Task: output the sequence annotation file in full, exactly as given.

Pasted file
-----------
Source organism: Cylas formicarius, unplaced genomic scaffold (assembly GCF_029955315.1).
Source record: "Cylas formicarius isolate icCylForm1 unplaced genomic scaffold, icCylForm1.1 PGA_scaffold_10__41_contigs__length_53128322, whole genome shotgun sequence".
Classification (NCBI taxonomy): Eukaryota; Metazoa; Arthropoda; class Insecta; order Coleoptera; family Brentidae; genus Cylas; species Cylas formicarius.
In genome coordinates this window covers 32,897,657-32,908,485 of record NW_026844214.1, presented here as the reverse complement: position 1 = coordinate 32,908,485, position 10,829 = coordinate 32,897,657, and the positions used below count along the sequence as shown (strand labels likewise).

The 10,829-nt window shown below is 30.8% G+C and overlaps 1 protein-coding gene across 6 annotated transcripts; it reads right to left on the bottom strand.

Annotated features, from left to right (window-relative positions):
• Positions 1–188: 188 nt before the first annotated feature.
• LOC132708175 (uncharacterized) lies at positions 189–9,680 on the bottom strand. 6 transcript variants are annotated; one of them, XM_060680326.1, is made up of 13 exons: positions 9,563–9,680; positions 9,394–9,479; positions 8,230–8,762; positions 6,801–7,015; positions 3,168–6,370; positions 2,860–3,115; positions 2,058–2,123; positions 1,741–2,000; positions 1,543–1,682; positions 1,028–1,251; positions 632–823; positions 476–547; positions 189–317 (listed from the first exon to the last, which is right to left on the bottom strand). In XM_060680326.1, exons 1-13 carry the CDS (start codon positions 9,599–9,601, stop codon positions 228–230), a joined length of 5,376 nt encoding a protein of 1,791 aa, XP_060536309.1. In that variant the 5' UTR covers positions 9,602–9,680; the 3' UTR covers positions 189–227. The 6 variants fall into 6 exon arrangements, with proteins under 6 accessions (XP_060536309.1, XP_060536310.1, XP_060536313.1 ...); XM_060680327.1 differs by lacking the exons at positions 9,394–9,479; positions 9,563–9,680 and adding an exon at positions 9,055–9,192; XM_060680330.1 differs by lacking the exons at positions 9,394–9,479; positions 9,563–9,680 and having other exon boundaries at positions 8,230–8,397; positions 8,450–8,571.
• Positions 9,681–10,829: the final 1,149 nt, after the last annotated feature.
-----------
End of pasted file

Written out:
Source organism: Cylas formicarius, unplaced genomic scaffold (assembly GCF_029955315.1).
Source record: "Cylas formicarius isolate icCylForm1 unplaced genomic scaffold, icCylForm1.1 PGA_scaffold_10__41_contigs__length_53128322, whole genome shotgun sequence".
Classification (NCBI taxonomy): Eukaryota; Metazoa; Arthropoda; class Insecta; order Coleoptera; family Brentidae; genus Cylas; species Cylas formicarius.
In genome coordinates this window covers 32,897,657-32,908,485 of record NW_026844214.1, presented here as the reverse complement: position 1 = coordinate 32,908,485, position 10,829 = coordinate 32,897,657, and the positions used below count along the sequence as shown (strand labels likewise).

The 10,829-nt window shown below is 30.8% G+C and overlaps 1 protein-coding gene across 6 annotated transcripts; it reads right to left on the bottom strand.

Annotated features, from left to right (window-relative positions):
• Positions 1–188: 188 nt before the first annotated feature.
• LOC132708175 (uncharacterized) lies at positions 189–9,680 on the bottom strand. 6 transcript variants are annotated; one of them, XM_060680326.1, is made up of 13 exons: positions 9,563–9,680; positions 9,394–9,479; positions 8,230–8,762; positions 6,801–7,015; positions 3,168–6,370; positions 2,860–3,115; positions 2,058–2,123; positions 1,741–2,000; positions 1,543–1,682; positions 1,028–1,251; positions 632–823; positions 476–547; positions 189–317 (listed from the first exon to the last, which is right to left on the bottom strand). In XM_060680326.1, exons 1-13 carry the CDS (start codon positions 9,599–9,601, stop codon positions 228–230), a joined length of 5,376 nt encoding a protein of 1,791 aa, XP_060536309.1. In that variant the 5' UTR covers positions 9,602–9,680; the 3' UTR covers positions 189–227. The 6 variants fall into 6 exon arrangements, with proteins under 6 accessions (XP_060536309.1, XP_060536310.1, XP_060536313.1 ...); XM_060680327.1 differs by lacking the exons at positions 9,394–9,479; positions 9,563–9,680 and adding an exon at positions 9,055–9,192; XM_060680330.1 differs by lacking the exons at positions 9,394–9,479; positions 9,563–9,680 and having other exon boundaries at positions 8,230–8,397; positions 8,450–8,571.
• Positions 9,681–10,829: the final 1,149 nt, after the last annotated feature.